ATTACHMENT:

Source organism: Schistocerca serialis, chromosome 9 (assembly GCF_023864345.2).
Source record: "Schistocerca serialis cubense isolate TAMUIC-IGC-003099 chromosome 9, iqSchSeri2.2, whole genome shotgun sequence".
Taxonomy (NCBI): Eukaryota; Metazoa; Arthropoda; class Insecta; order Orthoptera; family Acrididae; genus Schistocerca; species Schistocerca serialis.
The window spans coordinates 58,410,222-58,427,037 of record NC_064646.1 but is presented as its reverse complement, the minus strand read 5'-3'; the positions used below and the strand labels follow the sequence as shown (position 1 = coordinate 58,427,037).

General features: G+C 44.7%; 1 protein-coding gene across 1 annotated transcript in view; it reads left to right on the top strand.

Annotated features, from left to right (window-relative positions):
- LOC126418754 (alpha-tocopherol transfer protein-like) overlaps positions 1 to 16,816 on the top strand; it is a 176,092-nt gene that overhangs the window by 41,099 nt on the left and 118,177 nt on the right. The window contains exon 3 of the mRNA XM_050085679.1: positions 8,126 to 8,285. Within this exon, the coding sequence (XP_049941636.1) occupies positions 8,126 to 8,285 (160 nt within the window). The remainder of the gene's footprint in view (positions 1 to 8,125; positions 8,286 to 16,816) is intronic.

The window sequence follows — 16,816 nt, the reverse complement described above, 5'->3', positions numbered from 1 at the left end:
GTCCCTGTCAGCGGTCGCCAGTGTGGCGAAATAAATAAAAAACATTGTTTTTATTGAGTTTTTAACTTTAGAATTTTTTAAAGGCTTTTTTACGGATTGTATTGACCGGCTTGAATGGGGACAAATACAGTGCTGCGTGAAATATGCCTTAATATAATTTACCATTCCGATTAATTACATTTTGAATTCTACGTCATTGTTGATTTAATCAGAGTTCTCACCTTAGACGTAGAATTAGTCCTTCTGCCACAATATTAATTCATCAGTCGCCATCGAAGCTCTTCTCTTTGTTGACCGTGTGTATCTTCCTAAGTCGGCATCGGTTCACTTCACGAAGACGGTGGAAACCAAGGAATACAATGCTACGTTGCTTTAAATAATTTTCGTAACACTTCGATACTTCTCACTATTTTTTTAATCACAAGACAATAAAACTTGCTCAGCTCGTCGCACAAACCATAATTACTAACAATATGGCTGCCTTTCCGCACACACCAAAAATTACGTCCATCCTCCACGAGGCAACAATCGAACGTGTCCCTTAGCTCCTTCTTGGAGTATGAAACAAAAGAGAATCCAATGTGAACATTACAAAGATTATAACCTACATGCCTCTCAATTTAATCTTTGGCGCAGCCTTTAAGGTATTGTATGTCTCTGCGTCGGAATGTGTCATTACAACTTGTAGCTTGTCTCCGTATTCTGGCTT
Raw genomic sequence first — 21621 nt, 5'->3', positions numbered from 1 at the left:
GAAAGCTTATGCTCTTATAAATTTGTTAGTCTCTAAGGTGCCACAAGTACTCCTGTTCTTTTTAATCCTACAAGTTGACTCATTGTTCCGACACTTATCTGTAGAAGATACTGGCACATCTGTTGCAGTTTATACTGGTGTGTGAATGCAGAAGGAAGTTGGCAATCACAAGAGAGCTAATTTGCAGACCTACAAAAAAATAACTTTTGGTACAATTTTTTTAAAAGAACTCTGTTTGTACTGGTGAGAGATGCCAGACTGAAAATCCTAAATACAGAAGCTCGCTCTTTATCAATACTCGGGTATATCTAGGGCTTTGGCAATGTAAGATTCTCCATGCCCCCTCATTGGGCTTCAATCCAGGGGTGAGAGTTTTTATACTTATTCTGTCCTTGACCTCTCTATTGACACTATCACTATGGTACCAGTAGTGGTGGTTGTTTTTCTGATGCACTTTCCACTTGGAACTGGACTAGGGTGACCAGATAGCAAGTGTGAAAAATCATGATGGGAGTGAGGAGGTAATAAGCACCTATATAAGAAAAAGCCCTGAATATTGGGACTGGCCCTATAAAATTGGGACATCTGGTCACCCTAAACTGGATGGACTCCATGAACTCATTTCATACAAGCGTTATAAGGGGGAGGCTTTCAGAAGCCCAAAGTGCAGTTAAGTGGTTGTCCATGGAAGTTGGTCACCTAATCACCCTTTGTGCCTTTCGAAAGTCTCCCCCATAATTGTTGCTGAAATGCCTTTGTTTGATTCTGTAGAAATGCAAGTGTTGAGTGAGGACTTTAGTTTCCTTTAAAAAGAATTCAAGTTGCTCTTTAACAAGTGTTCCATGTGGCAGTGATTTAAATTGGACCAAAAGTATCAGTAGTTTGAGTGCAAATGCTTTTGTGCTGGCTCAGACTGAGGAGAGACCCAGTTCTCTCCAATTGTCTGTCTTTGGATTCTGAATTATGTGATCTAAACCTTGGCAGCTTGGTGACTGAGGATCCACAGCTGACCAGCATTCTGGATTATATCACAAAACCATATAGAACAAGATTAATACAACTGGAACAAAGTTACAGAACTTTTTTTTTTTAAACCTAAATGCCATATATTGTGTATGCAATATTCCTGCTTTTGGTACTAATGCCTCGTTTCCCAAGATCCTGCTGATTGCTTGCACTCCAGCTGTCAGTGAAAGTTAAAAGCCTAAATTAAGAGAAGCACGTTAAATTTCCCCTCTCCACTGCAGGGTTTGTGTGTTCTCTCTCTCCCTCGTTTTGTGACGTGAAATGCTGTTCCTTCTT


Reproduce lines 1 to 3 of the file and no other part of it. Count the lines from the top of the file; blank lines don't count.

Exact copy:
Source organism: Schistocerca serialis, chromosome 9 (assembly GCF_023864345.2).
Source record: "Schistocerca serialis cubense isolate TAMUIC-IGC-003099 chromosome 9, iqSchSeri2.2, whole genome shotgun sequence".
Taxonomy (NCBI): Eukaryota; Metazoa; Arthropoda; class Insecta; order Orthoptera; family Acrididae; genus Schistocerca; species Schistocerca serialis.